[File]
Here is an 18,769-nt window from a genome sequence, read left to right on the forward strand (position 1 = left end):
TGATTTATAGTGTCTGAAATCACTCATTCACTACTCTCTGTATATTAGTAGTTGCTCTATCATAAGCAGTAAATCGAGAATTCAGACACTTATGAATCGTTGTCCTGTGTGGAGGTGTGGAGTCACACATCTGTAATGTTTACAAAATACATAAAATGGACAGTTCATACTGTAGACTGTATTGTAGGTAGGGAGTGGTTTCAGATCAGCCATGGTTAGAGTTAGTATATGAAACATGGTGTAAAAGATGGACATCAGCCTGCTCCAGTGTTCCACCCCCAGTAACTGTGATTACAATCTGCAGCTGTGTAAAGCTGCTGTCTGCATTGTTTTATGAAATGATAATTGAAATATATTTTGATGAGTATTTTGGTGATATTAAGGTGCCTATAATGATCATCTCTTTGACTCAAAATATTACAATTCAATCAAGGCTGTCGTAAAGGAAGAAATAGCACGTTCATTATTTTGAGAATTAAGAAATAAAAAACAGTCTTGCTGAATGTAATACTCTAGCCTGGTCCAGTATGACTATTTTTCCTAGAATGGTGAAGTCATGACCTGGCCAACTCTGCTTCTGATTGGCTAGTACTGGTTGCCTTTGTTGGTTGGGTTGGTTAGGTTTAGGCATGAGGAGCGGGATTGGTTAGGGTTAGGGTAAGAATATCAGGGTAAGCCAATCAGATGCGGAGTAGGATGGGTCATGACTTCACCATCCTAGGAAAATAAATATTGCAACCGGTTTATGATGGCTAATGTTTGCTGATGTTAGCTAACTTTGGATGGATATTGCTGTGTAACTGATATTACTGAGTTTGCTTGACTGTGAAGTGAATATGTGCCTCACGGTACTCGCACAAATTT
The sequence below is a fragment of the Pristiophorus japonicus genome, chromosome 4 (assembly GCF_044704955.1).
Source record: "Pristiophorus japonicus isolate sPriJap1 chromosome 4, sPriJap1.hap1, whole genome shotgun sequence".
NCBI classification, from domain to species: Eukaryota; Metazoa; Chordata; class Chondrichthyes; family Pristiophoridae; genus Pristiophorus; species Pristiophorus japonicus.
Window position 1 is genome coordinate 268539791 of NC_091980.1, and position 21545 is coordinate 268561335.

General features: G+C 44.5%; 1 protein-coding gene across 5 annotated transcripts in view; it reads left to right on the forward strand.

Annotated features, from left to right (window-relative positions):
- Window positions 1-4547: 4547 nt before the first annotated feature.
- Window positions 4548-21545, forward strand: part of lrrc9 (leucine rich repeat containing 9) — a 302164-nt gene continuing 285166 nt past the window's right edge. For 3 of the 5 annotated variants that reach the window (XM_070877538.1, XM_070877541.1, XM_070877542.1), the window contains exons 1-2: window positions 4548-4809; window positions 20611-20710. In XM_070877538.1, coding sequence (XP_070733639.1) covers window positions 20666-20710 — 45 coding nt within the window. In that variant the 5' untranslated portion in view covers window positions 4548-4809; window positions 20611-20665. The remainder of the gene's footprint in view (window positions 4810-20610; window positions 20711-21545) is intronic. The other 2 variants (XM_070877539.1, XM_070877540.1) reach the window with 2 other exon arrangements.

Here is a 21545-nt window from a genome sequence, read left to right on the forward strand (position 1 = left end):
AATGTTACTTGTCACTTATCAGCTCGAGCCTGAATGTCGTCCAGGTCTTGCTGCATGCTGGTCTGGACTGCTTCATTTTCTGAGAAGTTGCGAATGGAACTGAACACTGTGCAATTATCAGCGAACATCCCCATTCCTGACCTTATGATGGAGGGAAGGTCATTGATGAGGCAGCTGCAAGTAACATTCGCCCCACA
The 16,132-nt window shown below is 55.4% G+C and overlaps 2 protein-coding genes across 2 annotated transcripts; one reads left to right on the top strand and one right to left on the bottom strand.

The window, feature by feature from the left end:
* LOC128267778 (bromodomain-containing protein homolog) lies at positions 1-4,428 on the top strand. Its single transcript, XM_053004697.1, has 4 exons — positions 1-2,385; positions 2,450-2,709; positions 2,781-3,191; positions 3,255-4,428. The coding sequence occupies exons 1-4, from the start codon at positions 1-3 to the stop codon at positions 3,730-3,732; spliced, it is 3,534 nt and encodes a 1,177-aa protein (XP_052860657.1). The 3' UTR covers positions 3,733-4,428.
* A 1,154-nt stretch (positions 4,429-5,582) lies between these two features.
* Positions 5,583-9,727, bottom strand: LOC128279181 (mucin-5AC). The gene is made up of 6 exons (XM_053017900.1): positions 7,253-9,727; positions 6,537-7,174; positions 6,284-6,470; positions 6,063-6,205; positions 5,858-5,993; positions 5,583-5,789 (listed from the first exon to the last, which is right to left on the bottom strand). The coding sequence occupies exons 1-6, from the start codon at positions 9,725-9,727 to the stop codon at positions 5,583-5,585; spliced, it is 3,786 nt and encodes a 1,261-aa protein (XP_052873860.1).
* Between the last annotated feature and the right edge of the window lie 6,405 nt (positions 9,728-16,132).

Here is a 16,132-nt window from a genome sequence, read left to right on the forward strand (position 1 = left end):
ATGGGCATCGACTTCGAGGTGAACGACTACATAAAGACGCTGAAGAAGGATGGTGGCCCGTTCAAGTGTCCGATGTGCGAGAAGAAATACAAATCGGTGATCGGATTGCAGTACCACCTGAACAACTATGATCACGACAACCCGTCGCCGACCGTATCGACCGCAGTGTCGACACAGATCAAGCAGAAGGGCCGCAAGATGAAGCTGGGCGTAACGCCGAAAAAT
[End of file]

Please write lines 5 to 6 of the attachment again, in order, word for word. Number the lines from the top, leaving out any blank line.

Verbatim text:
NCBI classification, from domain to species: Eukaryota; Metazoa; Chordata; class Chondrichthyes; family Pristiophoridae; genus Pristiophorus; species Pristiophorus japonicus.
Window position 1 is genome coordinate 268539791 of NC_091980.1, and position 21545 is coordinate 268561335.